Self-inflicted or not, it would be unhelpful to simply dismiss Japan’s security concerns. However, the Nationality Act does little to address these potential issues of loyalty. A policy that incentivises many not to declare their dual nationality statuses only serves to make it more difficult to monitor those with competing identities.
This law is further problematic for foreign policy. If Japan truly holds to the belief that these nations are economic competitors, it would do well to recognise that South Korea and many other countries around the world also have rapidly ageing populations and consequently, rapidly diminishing workforces. With one in eight Tokyo residents of immigrant origin under the age of 20, it hardly fits that the best way for Japan to compete in the labour market is to make itself a less desirable place to be long term for those with diverse identities.
Considering Japan’s demography, the law poses challenges to pragmatic policy-making also in the domestic arena. Japan is one of the most quickly hyper-aging and declining societies in the world, due to high life expectancy, low fertility rates spurred by poor work-life balance, later and fewer marriages, increased participation of women in the workforce, and high costs of living. By 2050, a third of the population is estimated to be over 65. As increasing numbers of elderly people are forced by age to leave the already-diminished labour market and rely on personal and state support networks, this will put serious strain on families, communities, the welfare system and, in turn, the economy.
In these circumstances, Japan should be encouraging people to stay or move there; indeed, it is increasingly aware of its demographic limitations. In 2018, Prime Minister Shinzo Abe’s governing coalition passed legislation relaxing the entry requirements of its national immigration policy, allowing thousands more foreign workers in to mitigate the country’s significant labour shortages. And yet, the existence of the Nationality Act stands in contradiction with such attempts and is counter-intuitive. This is because not all dual nationals will be Naomi Osakas. Many, if forced to define their identity solely by one passport, may realistically choose elsewhere.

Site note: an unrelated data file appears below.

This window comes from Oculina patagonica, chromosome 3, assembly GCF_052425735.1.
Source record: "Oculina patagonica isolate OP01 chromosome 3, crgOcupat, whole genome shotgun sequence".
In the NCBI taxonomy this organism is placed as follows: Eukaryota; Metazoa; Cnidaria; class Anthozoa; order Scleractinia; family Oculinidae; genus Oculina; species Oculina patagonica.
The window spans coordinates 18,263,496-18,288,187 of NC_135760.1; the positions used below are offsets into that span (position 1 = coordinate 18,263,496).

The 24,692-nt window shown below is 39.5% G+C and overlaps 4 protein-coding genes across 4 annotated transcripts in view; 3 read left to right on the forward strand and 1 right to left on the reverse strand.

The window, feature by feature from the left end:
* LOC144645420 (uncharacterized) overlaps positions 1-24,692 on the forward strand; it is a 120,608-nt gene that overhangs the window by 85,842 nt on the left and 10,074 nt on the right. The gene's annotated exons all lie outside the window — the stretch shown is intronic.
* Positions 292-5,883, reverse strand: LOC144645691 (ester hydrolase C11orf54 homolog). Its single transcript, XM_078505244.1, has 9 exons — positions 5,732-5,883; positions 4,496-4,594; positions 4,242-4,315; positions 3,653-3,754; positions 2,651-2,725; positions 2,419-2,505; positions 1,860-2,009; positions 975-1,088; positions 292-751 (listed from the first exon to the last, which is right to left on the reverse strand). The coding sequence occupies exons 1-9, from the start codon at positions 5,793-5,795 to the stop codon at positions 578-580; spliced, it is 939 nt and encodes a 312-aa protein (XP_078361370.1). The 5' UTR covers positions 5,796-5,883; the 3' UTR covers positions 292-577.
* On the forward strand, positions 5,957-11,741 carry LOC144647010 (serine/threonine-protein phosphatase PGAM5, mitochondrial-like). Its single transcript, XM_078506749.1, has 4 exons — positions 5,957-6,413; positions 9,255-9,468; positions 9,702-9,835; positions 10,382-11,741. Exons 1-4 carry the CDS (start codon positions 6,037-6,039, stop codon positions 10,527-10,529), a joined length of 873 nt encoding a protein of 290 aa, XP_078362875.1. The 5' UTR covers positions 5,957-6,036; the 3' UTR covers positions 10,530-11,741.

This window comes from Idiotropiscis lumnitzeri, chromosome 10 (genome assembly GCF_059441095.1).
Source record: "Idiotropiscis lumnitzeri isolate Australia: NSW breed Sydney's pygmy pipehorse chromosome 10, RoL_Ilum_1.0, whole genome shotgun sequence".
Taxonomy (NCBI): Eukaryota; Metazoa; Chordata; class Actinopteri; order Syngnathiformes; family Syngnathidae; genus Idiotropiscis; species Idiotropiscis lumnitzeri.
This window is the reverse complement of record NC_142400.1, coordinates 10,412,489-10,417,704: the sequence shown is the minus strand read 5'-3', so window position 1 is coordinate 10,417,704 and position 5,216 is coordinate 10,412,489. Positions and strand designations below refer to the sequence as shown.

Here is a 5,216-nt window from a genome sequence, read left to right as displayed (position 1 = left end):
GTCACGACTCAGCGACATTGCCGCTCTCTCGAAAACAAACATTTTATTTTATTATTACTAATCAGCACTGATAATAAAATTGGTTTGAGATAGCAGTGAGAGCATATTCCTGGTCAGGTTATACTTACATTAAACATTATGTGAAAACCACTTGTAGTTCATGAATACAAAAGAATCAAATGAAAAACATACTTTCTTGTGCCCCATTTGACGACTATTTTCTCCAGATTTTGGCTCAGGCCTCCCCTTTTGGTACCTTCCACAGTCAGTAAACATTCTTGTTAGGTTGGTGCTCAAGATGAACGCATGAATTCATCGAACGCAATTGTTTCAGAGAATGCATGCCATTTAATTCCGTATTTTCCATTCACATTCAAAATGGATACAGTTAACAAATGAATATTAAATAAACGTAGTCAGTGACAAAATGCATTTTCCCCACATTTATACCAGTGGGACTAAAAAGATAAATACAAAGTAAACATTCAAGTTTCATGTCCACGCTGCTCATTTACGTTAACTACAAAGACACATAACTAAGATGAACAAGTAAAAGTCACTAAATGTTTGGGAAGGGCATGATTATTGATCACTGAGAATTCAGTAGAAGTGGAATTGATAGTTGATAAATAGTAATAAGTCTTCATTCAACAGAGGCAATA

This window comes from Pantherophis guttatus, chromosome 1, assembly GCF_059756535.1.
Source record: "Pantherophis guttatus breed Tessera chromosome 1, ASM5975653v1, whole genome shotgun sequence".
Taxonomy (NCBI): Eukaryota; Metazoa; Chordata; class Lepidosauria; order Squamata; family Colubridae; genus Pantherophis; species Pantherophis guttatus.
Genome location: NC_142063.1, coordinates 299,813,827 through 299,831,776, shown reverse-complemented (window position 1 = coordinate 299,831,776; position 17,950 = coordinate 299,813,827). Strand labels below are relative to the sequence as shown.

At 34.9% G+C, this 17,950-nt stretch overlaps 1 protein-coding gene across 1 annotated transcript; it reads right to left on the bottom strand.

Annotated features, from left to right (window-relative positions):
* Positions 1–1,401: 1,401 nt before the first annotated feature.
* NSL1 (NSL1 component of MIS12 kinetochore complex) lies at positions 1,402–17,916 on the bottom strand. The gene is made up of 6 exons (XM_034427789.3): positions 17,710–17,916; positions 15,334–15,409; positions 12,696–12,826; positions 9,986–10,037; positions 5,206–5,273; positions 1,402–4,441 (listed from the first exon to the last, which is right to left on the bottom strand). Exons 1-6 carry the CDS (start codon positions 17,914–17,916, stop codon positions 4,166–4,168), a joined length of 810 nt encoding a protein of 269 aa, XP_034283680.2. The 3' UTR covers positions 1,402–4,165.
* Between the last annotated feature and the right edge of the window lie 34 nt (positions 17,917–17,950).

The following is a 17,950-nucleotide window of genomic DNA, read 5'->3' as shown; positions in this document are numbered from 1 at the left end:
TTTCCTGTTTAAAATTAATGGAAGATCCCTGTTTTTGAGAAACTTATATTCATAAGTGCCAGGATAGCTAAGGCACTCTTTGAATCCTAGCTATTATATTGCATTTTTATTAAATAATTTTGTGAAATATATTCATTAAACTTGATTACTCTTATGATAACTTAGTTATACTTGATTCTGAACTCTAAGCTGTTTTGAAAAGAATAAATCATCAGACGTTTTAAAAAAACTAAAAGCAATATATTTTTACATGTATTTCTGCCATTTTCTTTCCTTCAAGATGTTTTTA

And what if Naomi Osaka had said no and chosen her American side instead? Japanese society has a tendency to rally around charming, talented celebrities, as demonstrated by recent cases of celebrity- and fan-driven activism in a variety of different fields. But as of yet, there has been no name big enough to successfully make such a move against the law on nationality. Perhaps, in this sense, the catalyst for change is superficial but easy enough. Those with the loudest voices – like Osaka – should start saying no. Only with this sense of collective national pride for someone influential like her might the issue of dual citizenship spark great enough interest to be relevant to those other than dual citizens themselves.
70 years on from the inception of the Japanese Nationality Act, as we move into the future and as the lines between nations and peoples continue to blur, open conversations about identity will become increasingly prevalent and necessary. For Japanese dual nationals, the best of both worlds mantra loses all meaning come the age of 22, when one of their worlds is forced by law to relinquish the other – or hide in plain sight. Japan can no longer shelter in the isolationist influences of the Edo Period. The time has come for the Nationality Act to give way to the legal recognition of the freedom to be who you are.
Maia Hall is half British and half Japanese and so has recent personal experience of the Nationality Act and its consequences.
Maia Hall is a candidate of the Master of Public Policy. After graduating from the University of Edinburgh with a Master of Arts in Linguistics and Japanese, she lived and worked in Kyoto for two years in the International Affairs Division of the prefectural government. Maia is deeply interested in ageing and social policy, environmental issues and the media. She also loves the 3 R’s: Reading, Writing and Ramen.